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Thesis - University Access Only
Master of Science (MS)
Lyme disease, forest fragmentation, land cover change
Anthropogenic ecosystem disturbance has been determined to be largely responsible for the emergence and expansion of Lyme disease. The project presented here furthers our understanding of this relationship by focusing on the effect of forest fragmentation on Lyme disease rate increases in Wisconsin. Land cover change over two time periods 2001-2006, 2006-2011, five forest fragmentation metrics, two climate variables, and Lyme disease incidence data are used analyze the relationship between changing climate and land cover patterns and disease incidence. Analysis of land cover change, fragmentation metrics, and climate variables demonstrated strong correlations with Lyme disease incidence.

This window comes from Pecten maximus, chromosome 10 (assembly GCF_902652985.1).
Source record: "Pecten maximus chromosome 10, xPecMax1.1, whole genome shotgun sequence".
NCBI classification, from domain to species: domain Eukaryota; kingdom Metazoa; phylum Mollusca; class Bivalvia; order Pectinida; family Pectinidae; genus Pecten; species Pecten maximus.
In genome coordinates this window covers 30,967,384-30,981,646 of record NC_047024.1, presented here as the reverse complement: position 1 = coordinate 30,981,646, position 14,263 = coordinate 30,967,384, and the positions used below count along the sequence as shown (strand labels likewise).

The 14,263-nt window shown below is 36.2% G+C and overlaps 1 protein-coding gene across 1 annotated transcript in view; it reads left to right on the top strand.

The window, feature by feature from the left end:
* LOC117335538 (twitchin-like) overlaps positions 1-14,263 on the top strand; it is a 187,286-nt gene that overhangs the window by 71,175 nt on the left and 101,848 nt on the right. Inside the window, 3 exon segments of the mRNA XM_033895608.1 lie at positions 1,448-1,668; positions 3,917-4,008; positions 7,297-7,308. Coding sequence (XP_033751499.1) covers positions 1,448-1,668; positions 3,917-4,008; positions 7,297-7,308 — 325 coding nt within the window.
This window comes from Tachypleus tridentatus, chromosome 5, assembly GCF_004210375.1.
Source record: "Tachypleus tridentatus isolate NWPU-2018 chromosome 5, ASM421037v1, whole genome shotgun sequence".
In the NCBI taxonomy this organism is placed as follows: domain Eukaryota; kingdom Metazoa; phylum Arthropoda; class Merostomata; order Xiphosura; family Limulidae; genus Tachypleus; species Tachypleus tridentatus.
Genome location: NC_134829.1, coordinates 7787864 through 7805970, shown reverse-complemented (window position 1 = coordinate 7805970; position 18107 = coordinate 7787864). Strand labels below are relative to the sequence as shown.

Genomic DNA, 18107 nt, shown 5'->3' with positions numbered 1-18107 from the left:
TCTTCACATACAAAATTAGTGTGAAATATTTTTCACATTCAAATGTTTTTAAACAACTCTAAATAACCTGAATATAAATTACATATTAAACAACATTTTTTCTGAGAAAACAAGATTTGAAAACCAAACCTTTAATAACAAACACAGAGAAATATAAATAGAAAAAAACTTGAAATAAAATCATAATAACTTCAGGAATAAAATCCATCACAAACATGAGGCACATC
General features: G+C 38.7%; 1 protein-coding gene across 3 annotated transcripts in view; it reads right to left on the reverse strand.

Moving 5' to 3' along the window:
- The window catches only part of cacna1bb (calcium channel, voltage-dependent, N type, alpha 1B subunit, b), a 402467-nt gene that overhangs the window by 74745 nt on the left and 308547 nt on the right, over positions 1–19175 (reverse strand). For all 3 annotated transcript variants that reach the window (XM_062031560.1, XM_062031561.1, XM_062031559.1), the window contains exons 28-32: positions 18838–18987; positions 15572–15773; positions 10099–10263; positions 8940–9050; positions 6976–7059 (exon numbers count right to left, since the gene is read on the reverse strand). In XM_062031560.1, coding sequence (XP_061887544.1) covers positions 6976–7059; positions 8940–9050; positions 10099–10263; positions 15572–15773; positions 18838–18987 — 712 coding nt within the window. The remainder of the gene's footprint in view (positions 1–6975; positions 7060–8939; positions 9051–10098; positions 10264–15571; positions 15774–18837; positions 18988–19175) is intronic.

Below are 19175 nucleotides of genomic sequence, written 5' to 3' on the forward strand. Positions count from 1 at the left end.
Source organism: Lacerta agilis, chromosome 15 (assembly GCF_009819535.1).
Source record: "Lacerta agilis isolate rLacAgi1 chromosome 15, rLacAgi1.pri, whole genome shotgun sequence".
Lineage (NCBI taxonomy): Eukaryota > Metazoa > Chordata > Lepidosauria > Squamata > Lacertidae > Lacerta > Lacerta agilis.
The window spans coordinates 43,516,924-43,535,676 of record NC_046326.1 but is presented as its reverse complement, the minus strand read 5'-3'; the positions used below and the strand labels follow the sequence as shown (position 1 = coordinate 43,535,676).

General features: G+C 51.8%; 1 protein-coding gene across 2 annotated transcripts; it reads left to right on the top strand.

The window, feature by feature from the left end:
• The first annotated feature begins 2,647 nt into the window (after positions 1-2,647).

Library of Congress Subject Headings
Lyme disease -- Wisconsin Landscape changes -- Wisconsin Spatial analysis (Statistics) Medical geography
Includes bibliographical references (pages 37-43)
Number of Pages
South Dakota State University
In Copyright - Educational Use Permitted
Richardson, Brad, "The Geography of Lyme Disease in Wisconsin : a Spatio-temporal Analysis of Landscape Patterns and Disease Incidence" (2015). Electronic Theses and Dissertations. 1897.